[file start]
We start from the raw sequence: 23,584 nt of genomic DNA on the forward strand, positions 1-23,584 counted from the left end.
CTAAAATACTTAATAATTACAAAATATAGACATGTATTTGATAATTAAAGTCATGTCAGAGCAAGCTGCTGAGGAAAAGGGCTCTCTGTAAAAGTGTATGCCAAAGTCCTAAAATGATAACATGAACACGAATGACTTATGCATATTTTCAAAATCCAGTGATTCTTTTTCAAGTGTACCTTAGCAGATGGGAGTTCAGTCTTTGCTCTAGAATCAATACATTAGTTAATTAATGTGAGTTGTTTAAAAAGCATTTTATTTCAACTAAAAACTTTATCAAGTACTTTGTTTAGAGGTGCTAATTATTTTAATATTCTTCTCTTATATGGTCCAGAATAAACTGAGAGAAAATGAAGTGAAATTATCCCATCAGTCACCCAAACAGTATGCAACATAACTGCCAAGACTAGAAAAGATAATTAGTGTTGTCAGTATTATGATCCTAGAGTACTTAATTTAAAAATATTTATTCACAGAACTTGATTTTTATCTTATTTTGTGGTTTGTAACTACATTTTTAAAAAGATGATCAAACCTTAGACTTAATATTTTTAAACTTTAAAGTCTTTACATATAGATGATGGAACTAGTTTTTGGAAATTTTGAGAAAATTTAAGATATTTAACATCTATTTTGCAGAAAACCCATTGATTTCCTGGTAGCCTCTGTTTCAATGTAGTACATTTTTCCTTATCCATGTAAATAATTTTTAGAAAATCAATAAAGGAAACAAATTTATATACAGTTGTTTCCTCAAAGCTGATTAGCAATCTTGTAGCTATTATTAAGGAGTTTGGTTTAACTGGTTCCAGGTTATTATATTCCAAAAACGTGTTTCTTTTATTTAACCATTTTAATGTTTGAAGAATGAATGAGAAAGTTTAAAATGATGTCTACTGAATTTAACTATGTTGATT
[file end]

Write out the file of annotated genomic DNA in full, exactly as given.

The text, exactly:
We start from the raw sequence: 23,584 nt of genomic DNA on the forward strand, positions 1-23,584 counted from the left end.
CTAAAATACTTAATAATTACAAAATATAGACATGTATTTGATAATTAAAGTCATGTCAGAGCAAGCTGCTGAGGAAAAGGGCTCTCTGTAAAAGTGTATGCCAAAGTCCTAAAATGATAACATGAACACGAATGACTTATGCATATTTTCAAAATCCAGTGATTCTTTTTCAAGTGTACCTTAGCAGATGGGAGTTCAGTCTTTGCTCTAGAATCAATACATTAGTTAATTAATGTGAGTTGTTTAAAAAGCATTTTATTTCAACTAAAAACTTTATCAAGTACTTTGTTTAGAGGTGCTAATTATTTTAATATTCTTCTCTTATATGGTCCAGAATAAACTGAGAGAAAATGAAGTGAAATTATCCCATCAGTCACCCAAACAGTATGCAACATAACTGCCAAGACTAGAAAAGATAATTAGTGTTGTCAGTATTATGATCCTAGAGTACTTAATTTAAAAATATTTATTCACAGAACTTGATTTTTATCTTATTTTGTGGTTTGTAACTACATTTTTAAAAAGATGATCAAACCTTAGACTTAATATTTTTAAACTTTAAAGTCTTTACATATAGATGATGGAACTAGTTTTTGGAAATTTTGAGAAAATTTAAGATATTTAACATCTATTTTGCAGAAAACCCATTGATTTCCTGGTAGCCTCTGTTTCAATGTAGTACATTTTTCCTTATCCATGTAAATAATTTTTAGAAAATCAATAAAGGAAACAAATTTATATACAGTTGTTTCCTCAAAGCTGATTAGCAATCTTGTAGCTATTATTAAGGAGTTTGGTTTAACTGGTTCCAGGTTATTATATTCCAAAAACGTGTTTCTTTTATTTAACCATTTTAATGTTTGAAGAATGAATGAGAAAGTTTAAAATGATGTCTACTGAATTTAACTATGTTGATT